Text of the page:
Back Button


c. 1850





Signed on the arm: 'NACHET, Opticien a Paris The original fitted case accompanies the instrument. This drum or Martin-type microscope stands at approximately 13 inches high (minimum), with a 4 1/4 inch heavy leaded base. Coarse focusing is simply by sliding the tube, fine is by fine-threaded screw acting from the underside on the sprung continental-style limb. There is a planoconcave mirror and a carrier under the stage to accept substage fittings. One of the unique features of these Nachet drum models was the pull-out substage holder which could hold a polarizer, a variety of stops, etc. It is moved up or down by lever.

HISTORY OF THE NACHET Microscope Grand Modèle Ordinaire MICROSCOPE:

Nachet Catalog Entry for Nachet Drum Microscope This model was pictured in the Nachet catalogs, but not after 1862, as shown in the 1862 catalog entry to the left. The instrument lacks the address, and also lacks the 'et fils' after 'Nachet.' The lack of 'et fils' would date it to before 1854. The lack of an address is unusual and may have indicated a time when a new move was contemplated to but not yet finalized, hence the tentative dating to about 1850 before the move to Rue Serpente 16 (thanks to Jeroen Meeusen for this information). For history of the Nachet company, please see the historical information under the the entry for the Nachet Grande.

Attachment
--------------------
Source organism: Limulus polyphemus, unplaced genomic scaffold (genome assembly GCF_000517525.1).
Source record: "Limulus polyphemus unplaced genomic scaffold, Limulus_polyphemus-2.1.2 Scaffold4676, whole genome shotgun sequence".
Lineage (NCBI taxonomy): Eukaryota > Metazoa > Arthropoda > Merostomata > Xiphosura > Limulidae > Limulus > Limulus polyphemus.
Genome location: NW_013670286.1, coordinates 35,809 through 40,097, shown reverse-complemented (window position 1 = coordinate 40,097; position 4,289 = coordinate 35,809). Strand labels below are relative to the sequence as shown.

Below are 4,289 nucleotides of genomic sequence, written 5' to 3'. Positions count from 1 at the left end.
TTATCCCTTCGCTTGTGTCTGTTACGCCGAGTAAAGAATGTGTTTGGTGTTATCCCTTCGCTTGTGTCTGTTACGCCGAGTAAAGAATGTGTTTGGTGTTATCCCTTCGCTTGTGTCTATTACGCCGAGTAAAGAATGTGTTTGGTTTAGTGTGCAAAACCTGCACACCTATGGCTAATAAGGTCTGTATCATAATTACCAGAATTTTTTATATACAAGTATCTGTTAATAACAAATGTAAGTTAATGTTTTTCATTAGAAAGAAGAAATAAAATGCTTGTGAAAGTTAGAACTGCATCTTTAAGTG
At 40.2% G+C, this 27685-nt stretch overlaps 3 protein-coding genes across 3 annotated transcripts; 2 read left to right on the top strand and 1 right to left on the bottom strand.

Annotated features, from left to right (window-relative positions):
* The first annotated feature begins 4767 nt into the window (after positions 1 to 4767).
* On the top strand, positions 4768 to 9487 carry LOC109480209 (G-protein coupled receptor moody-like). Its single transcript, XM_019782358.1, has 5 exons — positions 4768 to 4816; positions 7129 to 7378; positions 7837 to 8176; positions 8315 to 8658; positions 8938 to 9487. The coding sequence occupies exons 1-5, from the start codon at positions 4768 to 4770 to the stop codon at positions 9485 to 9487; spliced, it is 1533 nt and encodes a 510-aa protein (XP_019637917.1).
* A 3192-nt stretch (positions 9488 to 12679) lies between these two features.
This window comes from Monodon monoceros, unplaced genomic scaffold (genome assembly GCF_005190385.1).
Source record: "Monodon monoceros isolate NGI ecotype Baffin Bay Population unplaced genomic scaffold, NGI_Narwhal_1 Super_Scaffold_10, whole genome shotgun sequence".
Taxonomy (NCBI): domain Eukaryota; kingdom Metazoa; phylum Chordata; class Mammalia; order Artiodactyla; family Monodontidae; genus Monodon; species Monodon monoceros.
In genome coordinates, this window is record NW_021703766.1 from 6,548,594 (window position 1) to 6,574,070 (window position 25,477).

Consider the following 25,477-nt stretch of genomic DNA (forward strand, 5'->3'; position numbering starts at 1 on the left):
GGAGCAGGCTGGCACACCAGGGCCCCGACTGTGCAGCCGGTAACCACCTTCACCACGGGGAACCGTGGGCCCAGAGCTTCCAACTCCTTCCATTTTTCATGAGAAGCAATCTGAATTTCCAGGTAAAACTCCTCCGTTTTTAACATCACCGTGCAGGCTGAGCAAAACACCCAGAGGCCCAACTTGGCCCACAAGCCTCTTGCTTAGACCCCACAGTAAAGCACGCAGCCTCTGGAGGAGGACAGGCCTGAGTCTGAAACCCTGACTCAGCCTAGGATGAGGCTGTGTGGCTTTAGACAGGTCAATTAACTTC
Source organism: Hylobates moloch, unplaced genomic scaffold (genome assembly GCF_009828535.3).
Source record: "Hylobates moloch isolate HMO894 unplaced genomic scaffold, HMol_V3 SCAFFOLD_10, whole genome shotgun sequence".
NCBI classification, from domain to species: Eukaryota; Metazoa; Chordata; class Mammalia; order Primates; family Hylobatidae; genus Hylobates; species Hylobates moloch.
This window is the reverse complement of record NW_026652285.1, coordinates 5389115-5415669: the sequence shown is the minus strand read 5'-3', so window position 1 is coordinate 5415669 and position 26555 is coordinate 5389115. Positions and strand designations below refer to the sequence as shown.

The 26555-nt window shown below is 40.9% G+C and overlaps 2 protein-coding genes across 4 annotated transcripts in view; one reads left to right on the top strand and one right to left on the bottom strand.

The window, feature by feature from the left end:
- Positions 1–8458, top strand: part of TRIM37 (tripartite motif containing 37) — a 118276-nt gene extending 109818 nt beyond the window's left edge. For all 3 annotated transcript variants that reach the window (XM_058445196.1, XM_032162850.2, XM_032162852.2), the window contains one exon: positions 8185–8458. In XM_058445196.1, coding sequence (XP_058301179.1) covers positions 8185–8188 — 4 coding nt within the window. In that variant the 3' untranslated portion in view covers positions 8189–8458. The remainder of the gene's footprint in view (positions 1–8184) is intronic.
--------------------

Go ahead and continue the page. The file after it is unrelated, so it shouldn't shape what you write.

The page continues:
The Drum or Martin-type microscope was invented by Benjamin Martin in the Eighteenth century (1700's). It was revived by the French, particularly Oberhauser and later his successor, Hartnack. Drum microscopes of a simpler (and flimsier) design were made (with varying degrees of complexity and varying quality) in many countries. The French have the distinction of making the flimsier versions of these even into the Twentieth century; they were still for sale in the USA in the 1930's,imported from France. These 'Toy' versions, made in very large numbers, would not compare to the finer French Drum instruments made in small numbers, and intended for serious work, like the instrument pictured above.

The author is grateful to Jeroen Meeusen for his expert technical opinion on the possible date of origin of this instrument.